Evaluation of individuals with takotsubo cardiomyopathy typically includes a coronary angiogram, which will not reveal any significant blockages that would cause the left ventricular dysfunction. Provided that the individual survives their initial presentation, the left ventricular function improves within 2 months. Takotsubo cardiomyopathy is more commonly seen in post-menopausal women.[6] Often there is a history of a recent severe emotional or physical stress.     Wikipedia


Takotsubo cardiomyopathy (google image) Notice how the apex does not contract as well and in effect balloons out.    Sorry for wandering off into takotsubo cardiomyopathy when it is really not relevant to this case.

 3rd EKG in ICU shows Inferior/Lat ST elevation and subtle ST depression in 1 and AVL.   Patient wen to cath from ICU and found to have a  90% occlusion of left main (not takotsubo’s).  Balloon pump was placed.  Patient developed multi-system organ failure and died.  Cardiologist comment: Do bedside echo looking for wall motion abnormalities to help you figure out these cases.  Sometimes if the patient is too sick to go to Cath Lab, you need to document your decision making to not go to the Cath lab.   If you need a rapid read on a STAT echo during daytime hours call 41-5555 to notify the Cardiologist of the urgency of the case.


Teaching Points: ST elevation in AVR is concerning for ischemia.  If you identify ST elevation in AVR with associated diffuse ST depression in 6 or more leads this identifies left main occlusion and is considered to be a STEMI criteria by the AHA.   ST elevation in AVR is also seen in LAD occlusion, triple vessel disease, and sub endocardial ischemia.  

Prominent T wave in V1,  V1>V6 suggests early ischemia as well.


Gore       Trauma  Lecture


Kasia gave multiple pointers for pre-resuscitation preparation when you are on the Trauma service and awaiting the arrival of a patient via EMS.   Talk with the ED nurses prior to arrival of the patient to get an idea of how severely injured the patient is.   Think  ABC’s: Prepare the resuscitation room for intubation.  If you have any info from prehospital personnel that the patient may need a chest tube or thoracotomy, etc., prepare for those as well.  For circulation support prepare for venous or bone access.   First choice line is 2 large bore IV’s.  Second choice line is Cordis placement.   Whatever IV access you obtain, shorter/large bore catheters are preferred over longer/smaller bore catheters.  The shorter and larger diameter catheters allow for much higher flow rates based on poiseuille’s law.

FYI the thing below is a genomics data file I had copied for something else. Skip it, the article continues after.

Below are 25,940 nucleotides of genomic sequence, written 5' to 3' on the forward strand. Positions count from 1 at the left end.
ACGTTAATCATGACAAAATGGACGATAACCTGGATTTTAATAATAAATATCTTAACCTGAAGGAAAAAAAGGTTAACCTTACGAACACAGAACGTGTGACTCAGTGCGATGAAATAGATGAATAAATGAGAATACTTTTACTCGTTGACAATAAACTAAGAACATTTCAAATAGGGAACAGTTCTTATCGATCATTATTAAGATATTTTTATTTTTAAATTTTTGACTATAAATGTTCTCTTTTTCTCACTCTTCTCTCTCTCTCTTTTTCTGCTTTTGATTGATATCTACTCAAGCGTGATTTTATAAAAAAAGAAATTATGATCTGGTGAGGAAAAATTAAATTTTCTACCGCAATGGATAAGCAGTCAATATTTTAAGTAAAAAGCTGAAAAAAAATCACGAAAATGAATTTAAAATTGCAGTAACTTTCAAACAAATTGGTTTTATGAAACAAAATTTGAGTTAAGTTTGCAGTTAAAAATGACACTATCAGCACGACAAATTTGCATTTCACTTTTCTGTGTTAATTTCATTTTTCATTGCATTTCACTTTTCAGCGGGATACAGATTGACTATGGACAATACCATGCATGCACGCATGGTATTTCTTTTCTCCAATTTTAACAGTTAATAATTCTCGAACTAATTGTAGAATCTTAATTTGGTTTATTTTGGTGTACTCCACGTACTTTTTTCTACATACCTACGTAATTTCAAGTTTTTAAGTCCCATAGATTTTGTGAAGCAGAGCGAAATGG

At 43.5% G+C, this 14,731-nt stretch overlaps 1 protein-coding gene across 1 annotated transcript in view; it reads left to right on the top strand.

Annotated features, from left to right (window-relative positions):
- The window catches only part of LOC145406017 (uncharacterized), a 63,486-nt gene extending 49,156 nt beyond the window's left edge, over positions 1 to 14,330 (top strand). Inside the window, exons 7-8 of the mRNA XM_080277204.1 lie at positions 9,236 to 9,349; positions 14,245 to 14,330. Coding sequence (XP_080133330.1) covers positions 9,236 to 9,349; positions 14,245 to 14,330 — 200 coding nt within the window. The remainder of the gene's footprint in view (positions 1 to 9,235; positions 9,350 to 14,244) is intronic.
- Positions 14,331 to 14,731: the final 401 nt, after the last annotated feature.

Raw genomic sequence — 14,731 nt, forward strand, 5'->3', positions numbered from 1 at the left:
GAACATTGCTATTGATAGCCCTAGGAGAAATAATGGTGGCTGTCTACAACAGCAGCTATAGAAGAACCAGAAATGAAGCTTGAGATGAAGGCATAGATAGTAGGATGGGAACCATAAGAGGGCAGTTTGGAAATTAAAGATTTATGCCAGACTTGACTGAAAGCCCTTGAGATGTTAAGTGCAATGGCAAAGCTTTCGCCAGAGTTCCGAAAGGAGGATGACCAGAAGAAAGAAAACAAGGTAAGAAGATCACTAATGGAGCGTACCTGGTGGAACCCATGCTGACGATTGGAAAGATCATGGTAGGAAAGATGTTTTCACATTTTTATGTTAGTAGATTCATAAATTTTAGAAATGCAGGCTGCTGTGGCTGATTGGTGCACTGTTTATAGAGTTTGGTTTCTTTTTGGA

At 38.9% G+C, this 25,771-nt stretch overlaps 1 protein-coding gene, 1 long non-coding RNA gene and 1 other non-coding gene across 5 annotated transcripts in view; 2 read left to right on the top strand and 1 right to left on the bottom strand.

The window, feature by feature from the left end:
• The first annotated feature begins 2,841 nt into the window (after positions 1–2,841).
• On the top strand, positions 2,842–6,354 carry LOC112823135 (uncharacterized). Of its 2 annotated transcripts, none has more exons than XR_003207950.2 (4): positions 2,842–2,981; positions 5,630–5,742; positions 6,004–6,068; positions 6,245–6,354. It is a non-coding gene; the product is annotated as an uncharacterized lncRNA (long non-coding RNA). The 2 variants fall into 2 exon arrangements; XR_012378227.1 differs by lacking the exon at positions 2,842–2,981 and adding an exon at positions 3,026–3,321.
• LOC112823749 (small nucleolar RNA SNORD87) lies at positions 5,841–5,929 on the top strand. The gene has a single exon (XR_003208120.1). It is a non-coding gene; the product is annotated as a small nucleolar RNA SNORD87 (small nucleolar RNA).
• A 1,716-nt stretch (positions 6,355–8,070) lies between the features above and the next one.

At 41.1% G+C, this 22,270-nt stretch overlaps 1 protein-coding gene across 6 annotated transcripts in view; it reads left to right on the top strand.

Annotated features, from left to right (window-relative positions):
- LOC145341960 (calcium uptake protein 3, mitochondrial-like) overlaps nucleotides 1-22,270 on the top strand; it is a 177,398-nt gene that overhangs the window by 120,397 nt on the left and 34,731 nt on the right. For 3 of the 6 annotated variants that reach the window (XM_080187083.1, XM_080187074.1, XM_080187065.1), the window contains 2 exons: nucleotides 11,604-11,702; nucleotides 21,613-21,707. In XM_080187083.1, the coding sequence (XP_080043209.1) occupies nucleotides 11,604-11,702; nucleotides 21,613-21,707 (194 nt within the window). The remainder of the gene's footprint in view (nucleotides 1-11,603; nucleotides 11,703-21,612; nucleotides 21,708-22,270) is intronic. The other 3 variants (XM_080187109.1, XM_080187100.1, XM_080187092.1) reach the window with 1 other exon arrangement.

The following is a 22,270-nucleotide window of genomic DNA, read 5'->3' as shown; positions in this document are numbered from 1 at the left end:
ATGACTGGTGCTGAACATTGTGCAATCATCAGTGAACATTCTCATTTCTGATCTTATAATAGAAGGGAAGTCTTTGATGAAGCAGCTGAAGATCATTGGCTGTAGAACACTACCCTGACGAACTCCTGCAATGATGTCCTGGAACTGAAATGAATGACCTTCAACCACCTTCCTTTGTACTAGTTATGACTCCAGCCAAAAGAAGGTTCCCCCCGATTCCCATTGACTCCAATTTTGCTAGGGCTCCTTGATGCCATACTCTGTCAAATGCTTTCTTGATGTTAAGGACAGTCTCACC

*Poiseuille’s Law  (google image)    Note that Radius (r4) decreases resistance to flow to the 4th power and length increases resistance to flow.


Omi comment: I prefer not to use IO lines because I have seen osteomyelitis following IO line placement and large volume infusions thru IO lines is painful.  We manage mostly young adult trauma patients in whom IV access is usually not a problem.


If you have concerns about moving the C-Spine during intubation, one option is to leave the patient in the collar and use the glidescope to intubate while the patient is immobilized in the collar.


Discussion about standard “go-to” RSI drugs for the trauma patient: etomidate and succinylcholine or rocuronium where the first choices.   Dr. Omi did not feel the risk/time/benefit ratio favored using fentanyl, lidocaine in addition to the basic two drug RSI regimine nor did it favor a sedated look (ketamine/topical anesthetic).  Omi was strongly against propofol due to risk of hypotension.   Shayla comment:  There is virtue in keeping your RSI plan simple.  Many ED’s don’t have multiple drug options available and they are not used to giving drugs other than for example, succinylcholine for neuromuscular blockade.  


Chest Tube Placement:  Kasia showed a video of chest tube placement.   One thing I learned from Dr. Omi is that when she anesthesizes the chest wall prior to procedure, she actually enters the pleural space with the needle.   She will advance the needle until she aspirates air or blood.  Then she withdraws the needle until she no longer is getting air or blood and then injects local anesthetic to numb up the pleura.  She states the pleura is the most painful structure when placing the tube.


Shayla comment: Be diligent to look for the second GSW.  Patients frequently don’t realize they have been shot more than once.  They are focused on the most painful or visible injury. 


Case 1.  36 yo patient in MVC.  Patient was tachycardic and tachypneic with  flail chest with paradoxical movements of left chest wall and subQ crepitence.  

Kelly comment:  If you are in a community ED with limited staff, just intubate this patient and throw in a chest tube right away.

Patient was intubated and left chest tube was placed.   A right side chest tube was also placed based on hypotension and chest wall crepitence.  FAST exam was negative.  Left chest tube drained 1500ml of blood. (Indications for thoracotomy is 1200ml initially or 200ml/hr for 3-5 hours)  CXR showed wide mediastinum.  Patient was taken to OR for thoracotomy.  Transexamic acid was given in the ED.